Book Review: Poor Economics

June 22nd, 2011 by Dave Leave a reply »

Poor Economics: A radical rethinking of the way to fight global poverty

By: Abhijit Banerjee and Esther Duflo

This is one of the best books I’ve read on addressing global poverty. And I’ve read a LOT of books on this topic. It summarizes a massive amount of primary in-the-field research and has lots of interesting finds which will surely challenge some of your assumptions on effective poverty programs. The authors founded Abdul Latif Jameel Poverty Action Lab in 2003. Also, there is a book website.

What works; not what you think should work

I was impressed with the authors’ focus on “what actually works” based on empirically validated experiments and data. This is very refreshing in a world where so many people approach poverty with pre-determined viewpoints. I particularly like how they compare, contrast and critique the two primary international development perspectives of “supply wallahs” (Jeff Sachs & co) and the “demand wallahs” (Bill Easterly & co). The authors (both economists) seek to test whether there are specific poverty traps (Sachs’ concept which Easterly contests) in specific situations. Their conclusion — sometimes there are and other times there aren’t. It just depends on the specific situation.

Similarly they critique the pessimism of both the political left and the right who (for different reasons — colonialism or unfortunate culture) think that political institutions in these countries must change first and they won’t. They look for pragmatic steps forward in both good and bad political regimes.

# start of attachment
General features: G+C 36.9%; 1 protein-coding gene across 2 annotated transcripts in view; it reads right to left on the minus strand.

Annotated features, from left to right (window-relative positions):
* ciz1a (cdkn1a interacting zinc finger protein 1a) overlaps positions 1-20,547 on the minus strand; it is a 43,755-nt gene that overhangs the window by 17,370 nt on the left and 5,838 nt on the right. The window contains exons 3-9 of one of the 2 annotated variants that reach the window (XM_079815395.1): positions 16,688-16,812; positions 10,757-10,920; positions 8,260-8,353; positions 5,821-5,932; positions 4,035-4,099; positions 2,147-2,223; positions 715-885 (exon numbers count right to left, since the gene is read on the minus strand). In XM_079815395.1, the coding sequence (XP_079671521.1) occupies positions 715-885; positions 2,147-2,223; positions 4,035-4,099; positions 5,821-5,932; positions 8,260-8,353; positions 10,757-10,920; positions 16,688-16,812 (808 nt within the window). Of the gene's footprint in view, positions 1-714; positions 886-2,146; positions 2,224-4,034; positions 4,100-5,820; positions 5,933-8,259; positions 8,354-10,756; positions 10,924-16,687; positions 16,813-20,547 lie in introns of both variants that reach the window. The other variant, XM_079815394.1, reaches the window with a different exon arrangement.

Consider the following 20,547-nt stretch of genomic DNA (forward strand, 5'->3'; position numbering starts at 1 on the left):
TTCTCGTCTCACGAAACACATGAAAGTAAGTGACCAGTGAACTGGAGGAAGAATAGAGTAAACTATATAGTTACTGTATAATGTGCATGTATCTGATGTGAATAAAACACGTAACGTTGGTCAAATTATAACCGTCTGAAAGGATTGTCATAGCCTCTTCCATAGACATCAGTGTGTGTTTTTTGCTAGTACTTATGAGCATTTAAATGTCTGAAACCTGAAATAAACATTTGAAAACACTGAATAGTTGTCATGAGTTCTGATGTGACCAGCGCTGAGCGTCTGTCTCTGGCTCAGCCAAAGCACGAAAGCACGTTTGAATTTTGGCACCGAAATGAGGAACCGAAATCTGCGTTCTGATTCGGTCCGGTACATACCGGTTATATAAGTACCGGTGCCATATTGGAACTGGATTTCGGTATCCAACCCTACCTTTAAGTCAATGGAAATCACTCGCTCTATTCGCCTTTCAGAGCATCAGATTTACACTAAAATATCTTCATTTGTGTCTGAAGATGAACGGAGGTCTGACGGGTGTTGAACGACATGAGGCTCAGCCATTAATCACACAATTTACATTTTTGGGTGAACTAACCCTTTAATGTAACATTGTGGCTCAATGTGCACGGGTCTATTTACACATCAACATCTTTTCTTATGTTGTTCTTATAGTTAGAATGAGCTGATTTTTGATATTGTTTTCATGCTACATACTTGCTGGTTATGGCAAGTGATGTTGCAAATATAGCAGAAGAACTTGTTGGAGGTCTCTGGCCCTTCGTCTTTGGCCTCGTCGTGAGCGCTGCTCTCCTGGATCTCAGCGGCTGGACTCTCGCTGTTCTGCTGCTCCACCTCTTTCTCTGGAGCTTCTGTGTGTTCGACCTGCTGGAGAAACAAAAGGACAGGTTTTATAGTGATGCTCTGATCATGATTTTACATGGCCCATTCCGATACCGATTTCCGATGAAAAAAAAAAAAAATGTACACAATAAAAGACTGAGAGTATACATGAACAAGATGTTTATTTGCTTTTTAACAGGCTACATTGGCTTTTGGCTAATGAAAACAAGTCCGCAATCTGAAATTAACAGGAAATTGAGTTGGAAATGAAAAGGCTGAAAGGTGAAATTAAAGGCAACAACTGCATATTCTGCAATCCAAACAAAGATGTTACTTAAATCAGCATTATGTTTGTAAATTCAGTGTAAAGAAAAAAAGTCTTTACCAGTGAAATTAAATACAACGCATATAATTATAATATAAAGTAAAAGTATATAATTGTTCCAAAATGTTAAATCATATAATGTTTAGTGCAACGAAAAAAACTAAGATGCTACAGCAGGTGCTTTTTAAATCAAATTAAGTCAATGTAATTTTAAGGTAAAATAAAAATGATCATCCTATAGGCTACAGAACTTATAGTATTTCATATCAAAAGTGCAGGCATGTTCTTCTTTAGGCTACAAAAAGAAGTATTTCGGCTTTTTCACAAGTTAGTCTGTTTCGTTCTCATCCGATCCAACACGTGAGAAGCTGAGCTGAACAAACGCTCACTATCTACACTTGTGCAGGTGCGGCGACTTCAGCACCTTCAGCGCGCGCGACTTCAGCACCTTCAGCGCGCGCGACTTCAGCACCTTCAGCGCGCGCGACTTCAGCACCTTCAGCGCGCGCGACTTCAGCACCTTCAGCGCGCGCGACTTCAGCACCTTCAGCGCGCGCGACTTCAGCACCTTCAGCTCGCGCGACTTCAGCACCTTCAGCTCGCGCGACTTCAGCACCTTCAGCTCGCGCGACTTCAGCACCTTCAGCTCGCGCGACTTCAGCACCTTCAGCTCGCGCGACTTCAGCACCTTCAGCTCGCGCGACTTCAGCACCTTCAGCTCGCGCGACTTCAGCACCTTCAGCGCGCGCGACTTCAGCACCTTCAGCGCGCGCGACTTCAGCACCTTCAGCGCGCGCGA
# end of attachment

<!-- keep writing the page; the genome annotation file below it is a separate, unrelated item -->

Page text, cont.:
Progress generally comes incrementally and at the margins

They are not idealists. The authors are realists who believe that improvement comes incrementally at the margins. It is all about the small stuff which adds up. Much of what works isn’t “sexy” and therefore isn’t easy to raise donor money for. Some of the successful approaches they’ve discovered are counter-intuitive at first and many are far from perfect. But they are committed to taking a scientific approach and to judge things by their results and to learn as they go.

There are far too many excellent facts in this book to cover in a short review. So, I will call out a few as illustrative and recommend that you read the book for the full benefit.

Focus on testing specific interventions (with randomized controlled trials)

“This book will not tell you whether aid is good or bad, but it will say whether particular instances of aid did some good or not.” One of the big issues with aid is, how do we know what interventions are effective? or more effective than others?

Read Part II of book review >

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